This Mum Has Breast Cancer And Is Doing It For The Girls

Jess Higgins is a per-cyst-ant sister.

Untitled design

“I’m 31, I’ve got breast cancer, and I’m a mum. In a few months after chemo and radiation, I’ll have my breasts and ovaries removed.

I’m struggling to feel pretty today. Which made me think that I’m probably not alone.

This all sounds so ugly, hey!!

Ugly because my kids miss out on their mum when I’m sick.

Ugly because I’m menopausal.

Ugly because I’ve got no idea what’s going to happen to me and my fam.

But I want to be pretty, and I want other Queens who are battling demons to feel pretty too.”


Jess Higgins

‘How do you check your breasts?’ 

Just touch them. Daily. Touch them, if it feels different, heavy, hot, lumpy, even just a bit abnormal- your nipples are more sensitive than usual. The initial touch, and consistently checking them, makes you more conscious of how your breasts should feel and look. Look at them. It’s not until you look at and touch your breasts often that you can ever say, ‘that feels different’.

Even though I had two ultrasounds, ultrasounds don’t always come up with what’s going on unless it’s really bad. And ‘Really Bad’ is NOT when you want to find out you have a tumour.


Being a mum, we put our kids first. We put off our own appointments and take our kids to theirs. But at the end of the day, I feel like by not putting my health as high a priority as my children, it’s detrimental to them in the long term anyway.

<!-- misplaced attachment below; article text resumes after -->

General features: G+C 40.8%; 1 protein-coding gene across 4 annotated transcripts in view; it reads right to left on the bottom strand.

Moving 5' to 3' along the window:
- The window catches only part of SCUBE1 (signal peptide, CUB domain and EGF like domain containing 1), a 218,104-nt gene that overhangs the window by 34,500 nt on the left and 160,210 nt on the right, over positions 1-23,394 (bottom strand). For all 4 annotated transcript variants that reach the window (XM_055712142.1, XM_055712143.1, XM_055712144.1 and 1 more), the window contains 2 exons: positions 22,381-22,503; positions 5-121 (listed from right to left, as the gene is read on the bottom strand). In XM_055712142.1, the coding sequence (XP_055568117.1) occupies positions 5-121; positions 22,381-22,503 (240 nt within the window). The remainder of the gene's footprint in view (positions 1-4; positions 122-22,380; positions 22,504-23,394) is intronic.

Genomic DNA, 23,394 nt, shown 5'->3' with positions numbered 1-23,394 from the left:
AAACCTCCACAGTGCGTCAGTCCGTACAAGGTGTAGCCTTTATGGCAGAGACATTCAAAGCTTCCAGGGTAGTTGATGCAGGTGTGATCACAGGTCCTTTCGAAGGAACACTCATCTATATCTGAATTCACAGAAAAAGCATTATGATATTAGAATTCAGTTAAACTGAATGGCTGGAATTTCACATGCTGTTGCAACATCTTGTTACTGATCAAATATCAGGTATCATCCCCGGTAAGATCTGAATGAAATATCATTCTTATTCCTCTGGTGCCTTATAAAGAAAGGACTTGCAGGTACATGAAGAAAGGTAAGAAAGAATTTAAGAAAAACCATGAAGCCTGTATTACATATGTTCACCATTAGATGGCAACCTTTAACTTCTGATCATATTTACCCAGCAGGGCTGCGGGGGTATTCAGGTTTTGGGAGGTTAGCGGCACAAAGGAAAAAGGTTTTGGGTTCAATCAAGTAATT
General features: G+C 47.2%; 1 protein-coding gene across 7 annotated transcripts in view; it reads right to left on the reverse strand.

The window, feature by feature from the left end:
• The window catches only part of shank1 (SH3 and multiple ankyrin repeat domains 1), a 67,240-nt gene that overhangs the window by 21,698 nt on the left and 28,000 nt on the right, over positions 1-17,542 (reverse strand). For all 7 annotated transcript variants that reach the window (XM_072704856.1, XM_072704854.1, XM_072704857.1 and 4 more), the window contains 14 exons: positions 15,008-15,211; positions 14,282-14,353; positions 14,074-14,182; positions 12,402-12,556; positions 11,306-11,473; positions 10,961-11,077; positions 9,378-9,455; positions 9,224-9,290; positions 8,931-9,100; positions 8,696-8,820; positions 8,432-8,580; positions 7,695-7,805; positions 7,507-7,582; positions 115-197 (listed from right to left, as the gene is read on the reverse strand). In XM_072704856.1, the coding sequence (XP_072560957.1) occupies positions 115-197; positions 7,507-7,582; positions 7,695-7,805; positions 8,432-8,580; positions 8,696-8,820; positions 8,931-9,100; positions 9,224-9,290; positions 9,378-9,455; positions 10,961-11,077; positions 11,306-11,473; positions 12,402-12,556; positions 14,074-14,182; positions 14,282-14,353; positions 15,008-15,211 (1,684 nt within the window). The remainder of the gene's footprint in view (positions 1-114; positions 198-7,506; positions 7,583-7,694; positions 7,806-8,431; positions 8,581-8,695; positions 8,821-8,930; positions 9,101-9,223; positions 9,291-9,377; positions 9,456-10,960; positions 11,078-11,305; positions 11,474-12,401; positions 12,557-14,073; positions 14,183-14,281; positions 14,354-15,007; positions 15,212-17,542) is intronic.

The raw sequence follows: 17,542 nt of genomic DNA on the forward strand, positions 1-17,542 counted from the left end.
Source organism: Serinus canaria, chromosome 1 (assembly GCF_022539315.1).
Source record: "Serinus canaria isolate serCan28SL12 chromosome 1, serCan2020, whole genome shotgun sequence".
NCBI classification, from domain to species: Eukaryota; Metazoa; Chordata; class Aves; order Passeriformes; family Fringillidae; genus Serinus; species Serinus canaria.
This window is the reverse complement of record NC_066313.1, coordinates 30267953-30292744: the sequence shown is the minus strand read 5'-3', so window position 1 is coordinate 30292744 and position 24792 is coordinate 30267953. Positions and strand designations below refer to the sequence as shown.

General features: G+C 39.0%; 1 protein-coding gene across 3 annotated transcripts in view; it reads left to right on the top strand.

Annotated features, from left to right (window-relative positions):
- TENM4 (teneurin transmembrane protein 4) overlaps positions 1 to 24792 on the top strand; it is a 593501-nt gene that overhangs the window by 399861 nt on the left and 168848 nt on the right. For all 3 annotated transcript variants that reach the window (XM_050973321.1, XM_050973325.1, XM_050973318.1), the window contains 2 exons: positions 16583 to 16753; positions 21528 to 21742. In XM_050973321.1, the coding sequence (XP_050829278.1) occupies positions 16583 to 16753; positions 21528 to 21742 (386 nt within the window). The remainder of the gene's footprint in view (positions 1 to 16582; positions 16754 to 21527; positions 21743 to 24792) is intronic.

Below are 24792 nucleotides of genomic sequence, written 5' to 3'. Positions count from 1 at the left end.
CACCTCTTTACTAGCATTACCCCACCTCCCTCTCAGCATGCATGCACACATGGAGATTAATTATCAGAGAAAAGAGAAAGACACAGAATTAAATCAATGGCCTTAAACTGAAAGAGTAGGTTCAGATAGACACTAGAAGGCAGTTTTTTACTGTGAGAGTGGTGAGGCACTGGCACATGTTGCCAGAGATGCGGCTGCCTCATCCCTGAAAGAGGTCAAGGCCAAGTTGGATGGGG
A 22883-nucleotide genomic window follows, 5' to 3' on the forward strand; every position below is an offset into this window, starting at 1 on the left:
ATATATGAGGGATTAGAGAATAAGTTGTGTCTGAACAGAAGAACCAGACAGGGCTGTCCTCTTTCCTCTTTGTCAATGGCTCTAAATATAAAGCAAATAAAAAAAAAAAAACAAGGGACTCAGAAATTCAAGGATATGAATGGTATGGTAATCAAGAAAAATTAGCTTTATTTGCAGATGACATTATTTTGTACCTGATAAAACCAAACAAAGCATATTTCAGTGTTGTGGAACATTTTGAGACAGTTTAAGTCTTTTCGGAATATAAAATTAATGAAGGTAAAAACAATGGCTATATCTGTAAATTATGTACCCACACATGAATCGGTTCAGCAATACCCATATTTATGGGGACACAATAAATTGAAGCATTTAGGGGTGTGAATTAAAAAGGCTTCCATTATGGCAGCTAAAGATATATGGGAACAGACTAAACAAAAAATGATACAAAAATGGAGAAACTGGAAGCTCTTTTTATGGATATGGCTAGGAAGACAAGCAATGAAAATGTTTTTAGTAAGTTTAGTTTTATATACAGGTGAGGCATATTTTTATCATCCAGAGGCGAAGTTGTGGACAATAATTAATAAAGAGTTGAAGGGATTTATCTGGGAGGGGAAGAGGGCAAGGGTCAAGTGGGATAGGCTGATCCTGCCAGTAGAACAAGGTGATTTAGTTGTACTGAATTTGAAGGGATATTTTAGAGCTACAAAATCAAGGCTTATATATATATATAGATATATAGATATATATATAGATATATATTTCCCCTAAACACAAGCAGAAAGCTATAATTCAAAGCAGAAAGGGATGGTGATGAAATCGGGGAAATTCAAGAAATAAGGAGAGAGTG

To get my diagnosis, I had to feel like a total dickhead sometimes. I’d walk into the doctors, and feel like they’re looking and thinking, ‘Oh, here she is again.’ But I thought, ‘You know what? I have kids. I want to be there for them. This is important.’

I felt like I had to go to that place a lot, to touch it. I needed to reinforce in my own self there wasn’t something wrong- I always went back to that place. I wanted to touch it, to feel if there was anything different about it.

There was something inside me that made me think, it’s not just a cyst.

When they told me it looks like I have an infection, I was dumbfounded. “My breast is hot, this has been happening awhile, and it’s not any better”.

I was diagnosed with inflammatory breast cancer. If I had been diagnosed a year earlier, it would have been a grade one or two. Even earlier than that, I would have had the tumour removed with a lumpectomy. Now I have to do chemo first to shrink it, radiation to the area every day for five weeks, they’ll remove both my breasts and my ovaries, and then I will be on hormone replacement therapy for the rest of my life.

It wasn’t something that popped up overnight. I just knew. It looked different. As soon as your breast looks different to you, if you want to touch it, or go to it, I feel that’s one warning sign. Listen to your inner voice.

As soon as I got breast cancer, I started my ‘journey to health’. My nails are strong, I’m having chemo but my body feels the difference with all the changes I’ve made.

My wish for you is to be able to do the same for yourself, without experiencing breast cancer in the first place.

So this is me. Pretty, when there is so much ugly around me.

Check your boobies, and be a per-cyst-ant sister. It might not just be a cyst!

Head over and visit Jess on Facebook at Do It For The Girls, to follow her story. Images courtesy Jess Higgins and Evoke Photography Portraits.

You can find resources via National Breast Cancer Foundation here.


1 Comment
  1. Profile photo of Sparkle
    Sparkle 2 weeks ago


Leave a reply

Log in with your credentials


Forgot your details?

Create Account